(Clint Eastwood kicks some major league butt. At least that’s the story according to James Reeves – who has a rather unnatural affinity to Dirty Harry. James became an Eastwood fan at a young age and believes his first Clint flick was “Sudden Impact” (1983). “I was impressed by the sheer number of films Eastwood had starred in, and was drawn to the ones that had an iconic quality about them. Since Dirty Harry was a bit like a superhero, I naturally gravitated towards them,” he said. James started the Web site “The Dirtiest” – a Dirty Harry fan site back in 2000. His goal was to keep things as simple and direct as Dirty Harry himself. I figured too many bells and whistles would probably just piss Harry off. Fully armed with a Magnum .357, DaRK PaRTY recently talked to James about Dirty Harry.)

DaRK PaRTY: Why do you think the Dirty Harry movies are so popular?

James: The short answer is that they're just entertaining cop movies. But there's also a directness to Harry Callahan which resonates with the audience. We can all identify with the lone hero who struggles with bureaucracy, even if it's just through our atte
mpts to reach customer service. Harry exists in our everyday society, yet he has a freedom to do things we cannot. In this respect, there's an element of fantasy mixed in with the action.

The films are also a good example of an actor and a character blending perfectly. Clint Eastwood is always going to be identified as Dirty Harry. And for many, it's the role that shows him at his best. Once Eastwood realized what a crowd-pleasing formula it was, he was smart enough not to try and reinvent the wheel. When he wanted to explore flaws and vulnerabilities in a cop, he'd utilize a new character like Ben Shockley in “The Gauntlet” (1977) or Wes Block in “Tightrope” (1984). This lends the series a consistency which may also be a factor in its enduring popularity. Even at its worst, you don't have to worry about Harry developing brain damage or having a shark pursue him to the Bahamas.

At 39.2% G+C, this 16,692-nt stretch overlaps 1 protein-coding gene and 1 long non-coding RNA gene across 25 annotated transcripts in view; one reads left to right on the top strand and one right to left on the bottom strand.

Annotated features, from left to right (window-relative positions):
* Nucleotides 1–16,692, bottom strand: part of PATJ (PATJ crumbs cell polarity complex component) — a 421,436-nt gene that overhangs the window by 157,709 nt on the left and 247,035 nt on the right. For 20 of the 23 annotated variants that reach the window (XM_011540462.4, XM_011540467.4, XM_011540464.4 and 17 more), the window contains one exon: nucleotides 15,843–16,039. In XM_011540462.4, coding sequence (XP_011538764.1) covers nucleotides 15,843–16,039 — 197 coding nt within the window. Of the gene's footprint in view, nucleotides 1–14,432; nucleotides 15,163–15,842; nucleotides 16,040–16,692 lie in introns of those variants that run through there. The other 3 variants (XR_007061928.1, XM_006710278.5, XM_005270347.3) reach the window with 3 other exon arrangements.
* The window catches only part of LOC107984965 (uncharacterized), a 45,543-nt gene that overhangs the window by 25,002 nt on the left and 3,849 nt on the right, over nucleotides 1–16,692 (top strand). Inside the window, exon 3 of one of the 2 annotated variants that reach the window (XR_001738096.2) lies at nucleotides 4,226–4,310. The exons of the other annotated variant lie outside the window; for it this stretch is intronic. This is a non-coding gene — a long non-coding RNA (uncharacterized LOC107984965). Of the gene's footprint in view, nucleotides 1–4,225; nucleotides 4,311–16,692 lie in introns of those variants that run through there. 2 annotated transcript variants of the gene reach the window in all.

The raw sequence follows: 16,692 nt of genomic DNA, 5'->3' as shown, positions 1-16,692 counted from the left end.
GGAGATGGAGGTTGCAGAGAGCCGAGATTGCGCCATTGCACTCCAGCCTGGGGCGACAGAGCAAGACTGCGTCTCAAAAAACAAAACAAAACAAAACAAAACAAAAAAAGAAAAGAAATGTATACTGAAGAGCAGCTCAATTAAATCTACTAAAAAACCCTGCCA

DP: There are five Dirty Harry movies. In your opinion which one is the best and why?

James: The original may be the quintessential tough cop film, and certainly had a major influence on our modern action heroes. Harry was a classic good guy, but with enough shades of gray to make him interesting. The script and direction were tight, and the violence had a hard, gritty edge to it. It's a film that works on several levels, yet is first and foremost a slick action thriller.